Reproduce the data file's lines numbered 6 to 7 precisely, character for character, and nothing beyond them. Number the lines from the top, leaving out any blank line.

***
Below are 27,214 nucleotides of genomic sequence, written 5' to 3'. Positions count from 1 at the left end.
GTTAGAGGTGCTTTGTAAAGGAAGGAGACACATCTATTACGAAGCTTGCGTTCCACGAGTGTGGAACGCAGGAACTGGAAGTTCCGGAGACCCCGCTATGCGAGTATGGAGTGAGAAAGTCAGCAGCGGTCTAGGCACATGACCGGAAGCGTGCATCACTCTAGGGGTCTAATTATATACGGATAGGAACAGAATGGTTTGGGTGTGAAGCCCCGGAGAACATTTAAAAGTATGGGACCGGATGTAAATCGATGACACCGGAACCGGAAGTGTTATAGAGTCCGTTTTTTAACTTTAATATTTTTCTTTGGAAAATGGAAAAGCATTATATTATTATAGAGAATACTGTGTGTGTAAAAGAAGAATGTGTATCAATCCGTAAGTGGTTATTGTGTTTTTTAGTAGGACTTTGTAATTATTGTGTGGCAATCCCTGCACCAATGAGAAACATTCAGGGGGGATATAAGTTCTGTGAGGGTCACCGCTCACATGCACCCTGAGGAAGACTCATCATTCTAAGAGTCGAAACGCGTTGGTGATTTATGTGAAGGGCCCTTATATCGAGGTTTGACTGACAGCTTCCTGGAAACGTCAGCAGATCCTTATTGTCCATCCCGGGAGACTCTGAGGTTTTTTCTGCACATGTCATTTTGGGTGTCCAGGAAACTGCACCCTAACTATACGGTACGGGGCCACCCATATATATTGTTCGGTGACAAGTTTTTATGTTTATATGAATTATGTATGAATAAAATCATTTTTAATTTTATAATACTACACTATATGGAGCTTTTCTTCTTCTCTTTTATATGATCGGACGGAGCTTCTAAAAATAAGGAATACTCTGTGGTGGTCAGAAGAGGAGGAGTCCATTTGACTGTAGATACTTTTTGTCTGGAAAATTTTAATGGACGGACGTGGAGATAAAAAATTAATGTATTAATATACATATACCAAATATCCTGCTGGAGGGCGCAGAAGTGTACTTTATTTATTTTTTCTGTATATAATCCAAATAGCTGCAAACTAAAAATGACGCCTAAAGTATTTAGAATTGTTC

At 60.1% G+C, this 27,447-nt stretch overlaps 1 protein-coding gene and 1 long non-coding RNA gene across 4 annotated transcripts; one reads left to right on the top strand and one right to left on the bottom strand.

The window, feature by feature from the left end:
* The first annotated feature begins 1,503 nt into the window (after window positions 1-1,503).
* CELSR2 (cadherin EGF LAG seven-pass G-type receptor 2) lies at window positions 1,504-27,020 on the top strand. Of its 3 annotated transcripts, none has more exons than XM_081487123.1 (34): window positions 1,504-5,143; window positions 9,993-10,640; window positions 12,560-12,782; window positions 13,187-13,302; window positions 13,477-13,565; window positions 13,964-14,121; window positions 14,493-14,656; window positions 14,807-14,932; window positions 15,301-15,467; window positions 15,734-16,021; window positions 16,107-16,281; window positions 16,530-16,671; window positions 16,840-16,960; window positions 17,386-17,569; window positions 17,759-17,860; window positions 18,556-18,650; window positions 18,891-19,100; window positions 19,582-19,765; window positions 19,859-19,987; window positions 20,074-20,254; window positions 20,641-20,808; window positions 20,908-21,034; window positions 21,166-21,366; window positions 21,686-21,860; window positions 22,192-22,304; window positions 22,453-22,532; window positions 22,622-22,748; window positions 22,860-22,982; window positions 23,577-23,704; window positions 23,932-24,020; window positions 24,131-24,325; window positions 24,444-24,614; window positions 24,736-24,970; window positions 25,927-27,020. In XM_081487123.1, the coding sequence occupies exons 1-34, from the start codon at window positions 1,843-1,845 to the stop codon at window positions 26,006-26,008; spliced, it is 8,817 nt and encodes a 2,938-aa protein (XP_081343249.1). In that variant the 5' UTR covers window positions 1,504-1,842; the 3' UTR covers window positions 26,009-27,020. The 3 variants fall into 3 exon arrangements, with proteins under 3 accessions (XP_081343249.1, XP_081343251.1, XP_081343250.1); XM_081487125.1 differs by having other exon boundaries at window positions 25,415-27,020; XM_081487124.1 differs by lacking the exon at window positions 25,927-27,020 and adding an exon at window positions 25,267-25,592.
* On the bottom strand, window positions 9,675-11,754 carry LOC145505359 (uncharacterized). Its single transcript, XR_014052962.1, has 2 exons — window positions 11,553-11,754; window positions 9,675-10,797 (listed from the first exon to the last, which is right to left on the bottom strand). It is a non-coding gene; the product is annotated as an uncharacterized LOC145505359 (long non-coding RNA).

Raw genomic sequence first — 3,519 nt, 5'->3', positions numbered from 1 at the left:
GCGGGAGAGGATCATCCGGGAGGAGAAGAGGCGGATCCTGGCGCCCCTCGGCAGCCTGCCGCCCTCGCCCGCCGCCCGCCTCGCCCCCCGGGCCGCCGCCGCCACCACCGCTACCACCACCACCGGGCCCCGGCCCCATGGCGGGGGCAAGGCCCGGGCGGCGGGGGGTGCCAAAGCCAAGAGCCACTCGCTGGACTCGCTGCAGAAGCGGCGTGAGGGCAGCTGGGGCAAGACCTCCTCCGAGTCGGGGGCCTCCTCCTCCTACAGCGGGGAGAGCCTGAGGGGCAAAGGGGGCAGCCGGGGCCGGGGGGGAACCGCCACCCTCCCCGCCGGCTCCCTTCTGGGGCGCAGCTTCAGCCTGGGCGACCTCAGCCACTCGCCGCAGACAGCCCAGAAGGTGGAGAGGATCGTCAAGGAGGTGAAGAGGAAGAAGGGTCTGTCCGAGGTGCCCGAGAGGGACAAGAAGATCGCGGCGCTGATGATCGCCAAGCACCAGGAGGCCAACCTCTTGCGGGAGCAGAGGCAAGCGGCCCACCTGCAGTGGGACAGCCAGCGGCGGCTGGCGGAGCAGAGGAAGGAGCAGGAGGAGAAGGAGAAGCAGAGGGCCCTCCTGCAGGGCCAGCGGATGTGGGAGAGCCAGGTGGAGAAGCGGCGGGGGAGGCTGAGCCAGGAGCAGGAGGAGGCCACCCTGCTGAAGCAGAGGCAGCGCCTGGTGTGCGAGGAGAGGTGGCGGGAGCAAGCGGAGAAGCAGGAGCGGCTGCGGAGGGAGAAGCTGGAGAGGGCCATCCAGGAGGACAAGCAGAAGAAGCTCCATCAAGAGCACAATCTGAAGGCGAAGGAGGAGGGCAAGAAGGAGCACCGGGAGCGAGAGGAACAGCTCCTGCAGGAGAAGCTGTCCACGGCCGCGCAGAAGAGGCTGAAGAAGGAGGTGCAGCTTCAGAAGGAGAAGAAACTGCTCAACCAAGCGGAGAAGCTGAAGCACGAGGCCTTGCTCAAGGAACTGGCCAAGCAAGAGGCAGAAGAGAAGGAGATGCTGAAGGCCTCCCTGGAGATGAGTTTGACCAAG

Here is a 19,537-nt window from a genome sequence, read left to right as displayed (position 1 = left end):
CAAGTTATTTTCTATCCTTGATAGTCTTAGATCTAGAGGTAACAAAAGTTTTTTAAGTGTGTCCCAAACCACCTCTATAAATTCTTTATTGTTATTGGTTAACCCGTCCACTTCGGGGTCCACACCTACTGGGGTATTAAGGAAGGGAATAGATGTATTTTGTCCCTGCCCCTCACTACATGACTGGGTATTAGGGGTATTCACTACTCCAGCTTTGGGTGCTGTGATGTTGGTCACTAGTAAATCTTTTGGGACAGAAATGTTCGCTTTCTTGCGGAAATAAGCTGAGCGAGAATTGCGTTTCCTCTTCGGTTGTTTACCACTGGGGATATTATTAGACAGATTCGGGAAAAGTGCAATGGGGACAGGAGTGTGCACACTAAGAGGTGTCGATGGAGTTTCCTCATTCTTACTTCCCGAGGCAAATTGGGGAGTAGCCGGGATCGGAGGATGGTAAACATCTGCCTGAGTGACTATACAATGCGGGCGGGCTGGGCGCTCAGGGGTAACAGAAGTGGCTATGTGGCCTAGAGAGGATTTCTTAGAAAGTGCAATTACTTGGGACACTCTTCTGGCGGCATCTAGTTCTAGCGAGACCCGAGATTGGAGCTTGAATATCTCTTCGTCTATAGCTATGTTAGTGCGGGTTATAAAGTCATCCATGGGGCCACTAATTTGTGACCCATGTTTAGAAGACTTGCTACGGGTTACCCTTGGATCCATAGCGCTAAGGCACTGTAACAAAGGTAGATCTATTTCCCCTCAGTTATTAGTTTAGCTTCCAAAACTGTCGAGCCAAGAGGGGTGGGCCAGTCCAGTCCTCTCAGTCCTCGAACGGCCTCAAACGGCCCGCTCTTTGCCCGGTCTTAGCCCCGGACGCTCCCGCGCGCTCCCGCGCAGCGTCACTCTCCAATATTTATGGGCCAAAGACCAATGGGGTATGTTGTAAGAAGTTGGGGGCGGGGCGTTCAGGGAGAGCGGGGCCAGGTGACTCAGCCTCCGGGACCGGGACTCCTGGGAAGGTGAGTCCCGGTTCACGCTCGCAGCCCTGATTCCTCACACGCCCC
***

* CELSR2 (cadherin EGF LAG seven-pass G-type receptor 2) lies at window positions 1,504-27,020 on the top strand. Of its 3 annotated transcripts, none has more exons than XM_081487123.1 (34): window positions 1,504-5,143; window positions 9,993-10,640; window positions 12,560-12,782; window positions 13,187-13,302; window positions 13,477-13,565; window positions 13,964-14,121; window positions 14,493-14,656; window positions 14,807-14,932; window positions 15,301-15,467; window positions 15,734-16,021; window positions 16,107-16,281; window positions 16,530-16,671; window positions 16,840-16,960; window positions 17,386-17,569; window positions 17,759-17,860; window positions 18,556-18,650; window positions 18,891-19,100; window positions 19,582-19,765; window positions 19,859-19,987; window positions 20,074-20,254; window positions 20,641-20,808; window positions 20,908-21,034; window positions 21,166-21,366; window positions 21,686-21,860; window positions 22,192-22,304; window positions 22,453-22,532; window positions 22,622-22,748; window positions 22,860-22,982; window positions 23,577-23,704; window positions 23,932-24,020; window positions 24,131-24,325; window positions 24,444-24,614; window positions 24,736-24,970; window positions 25,927-27,020. In XM_081487123.1, the coding sequence occupies exons 1-34, from the start codon at window positions 1,843-1,845 to the stop codon at window positions 26,006-26,008; spliced, it is 8,817 nt and encodes a 2,938-aa protein (XP_081343249.1). In that variant the 5' UTR covers window positions 1,504-1,842; the 3' UTR covers window positions 26,009-27,020. The 3 variants fall into 3 exon arrangements, with proteins under 3 accessions (XP_081343249.1, XP_081343251.1, XP_081343250.1); XM_081487125.1 differs by having other exon boundaries at window positions 25,415-27,020; XM_081487124.1 differs by lacking the exon at window positions 25,927-27,020 and adding an exon at window positions 25,267-25,592.
* On the bottom strand, window positions 9,675-11,754 carry LOC145505359 (uncharacterized). Its single transcript, XR_014052962.1, has 2 exons — window positions 11,553-11,754; window positions 9,675-10,797 (listed from the first exon to the last, which is right to left on the bottom strand). It is a non-coding gene; the product is annotated as an uncharacterized LOC145505359 (long non-coding RNA).